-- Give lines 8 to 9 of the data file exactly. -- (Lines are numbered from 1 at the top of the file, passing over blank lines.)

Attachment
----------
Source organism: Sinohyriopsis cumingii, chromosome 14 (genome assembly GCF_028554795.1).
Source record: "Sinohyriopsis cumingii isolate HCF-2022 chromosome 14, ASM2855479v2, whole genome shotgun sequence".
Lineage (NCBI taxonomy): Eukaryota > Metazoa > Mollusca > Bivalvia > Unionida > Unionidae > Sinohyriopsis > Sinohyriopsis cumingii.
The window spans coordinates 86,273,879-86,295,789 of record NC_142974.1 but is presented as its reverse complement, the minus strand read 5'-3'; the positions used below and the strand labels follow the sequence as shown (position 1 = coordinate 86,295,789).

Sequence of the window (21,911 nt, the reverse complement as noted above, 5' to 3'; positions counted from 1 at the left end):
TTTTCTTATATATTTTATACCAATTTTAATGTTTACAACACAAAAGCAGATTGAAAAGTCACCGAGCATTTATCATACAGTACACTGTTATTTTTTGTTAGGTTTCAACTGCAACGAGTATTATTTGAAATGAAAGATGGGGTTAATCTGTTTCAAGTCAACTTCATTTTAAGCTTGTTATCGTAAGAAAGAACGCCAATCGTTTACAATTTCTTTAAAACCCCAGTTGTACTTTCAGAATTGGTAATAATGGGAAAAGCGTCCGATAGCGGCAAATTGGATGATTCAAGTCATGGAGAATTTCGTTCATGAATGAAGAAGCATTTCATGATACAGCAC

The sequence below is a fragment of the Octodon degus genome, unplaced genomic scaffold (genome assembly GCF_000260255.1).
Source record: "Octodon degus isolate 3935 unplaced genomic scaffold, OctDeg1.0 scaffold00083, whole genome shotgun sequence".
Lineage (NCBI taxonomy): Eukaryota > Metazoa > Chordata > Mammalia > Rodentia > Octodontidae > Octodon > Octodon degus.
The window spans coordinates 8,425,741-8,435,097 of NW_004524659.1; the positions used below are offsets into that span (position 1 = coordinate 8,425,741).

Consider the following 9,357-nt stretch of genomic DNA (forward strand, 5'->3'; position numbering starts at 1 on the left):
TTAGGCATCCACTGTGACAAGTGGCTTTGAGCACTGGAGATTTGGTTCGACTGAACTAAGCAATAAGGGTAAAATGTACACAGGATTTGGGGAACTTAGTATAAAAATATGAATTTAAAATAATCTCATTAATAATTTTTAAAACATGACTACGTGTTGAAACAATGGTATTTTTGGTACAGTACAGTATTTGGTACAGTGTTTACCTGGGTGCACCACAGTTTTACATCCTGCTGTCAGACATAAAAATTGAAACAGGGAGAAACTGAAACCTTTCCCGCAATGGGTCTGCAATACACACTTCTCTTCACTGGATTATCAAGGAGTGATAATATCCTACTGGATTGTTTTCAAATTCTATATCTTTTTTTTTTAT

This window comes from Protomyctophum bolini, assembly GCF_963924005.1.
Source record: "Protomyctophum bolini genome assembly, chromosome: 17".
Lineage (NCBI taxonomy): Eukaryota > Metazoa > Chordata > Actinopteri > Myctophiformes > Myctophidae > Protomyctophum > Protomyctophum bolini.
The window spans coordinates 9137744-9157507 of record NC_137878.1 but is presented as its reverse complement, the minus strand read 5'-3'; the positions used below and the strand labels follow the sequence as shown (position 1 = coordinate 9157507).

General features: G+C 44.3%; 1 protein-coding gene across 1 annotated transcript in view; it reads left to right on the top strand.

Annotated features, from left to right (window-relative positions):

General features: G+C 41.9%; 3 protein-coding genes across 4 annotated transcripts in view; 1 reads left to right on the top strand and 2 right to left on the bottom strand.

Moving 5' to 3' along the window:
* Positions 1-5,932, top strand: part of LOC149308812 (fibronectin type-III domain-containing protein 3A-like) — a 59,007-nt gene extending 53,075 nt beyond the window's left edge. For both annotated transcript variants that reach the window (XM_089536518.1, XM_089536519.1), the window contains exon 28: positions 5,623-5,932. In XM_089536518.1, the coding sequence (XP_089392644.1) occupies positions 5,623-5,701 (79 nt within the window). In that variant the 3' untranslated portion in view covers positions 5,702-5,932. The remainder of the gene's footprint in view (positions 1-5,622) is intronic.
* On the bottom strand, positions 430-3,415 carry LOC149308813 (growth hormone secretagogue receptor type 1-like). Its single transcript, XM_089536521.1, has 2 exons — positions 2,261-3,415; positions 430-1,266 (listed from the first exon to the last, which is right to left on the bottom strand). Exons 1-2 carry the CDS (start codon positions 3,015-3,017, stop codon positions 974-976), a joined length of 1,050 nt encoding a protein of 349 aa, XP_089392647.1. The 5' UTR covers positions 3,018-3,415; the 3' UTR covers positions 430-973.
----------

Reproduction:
Source record: "Octodon degus isolate 3935 unplaced genomic scaffold, OctDeg1.0 scaffold00083, whole genome shotgun sequence".
Lineage (NCBI taxonomy): Eukaryota > Metazoa > Chordata > Mammalia > Rodentia > Octodontidae > Octodon > Octodon degus.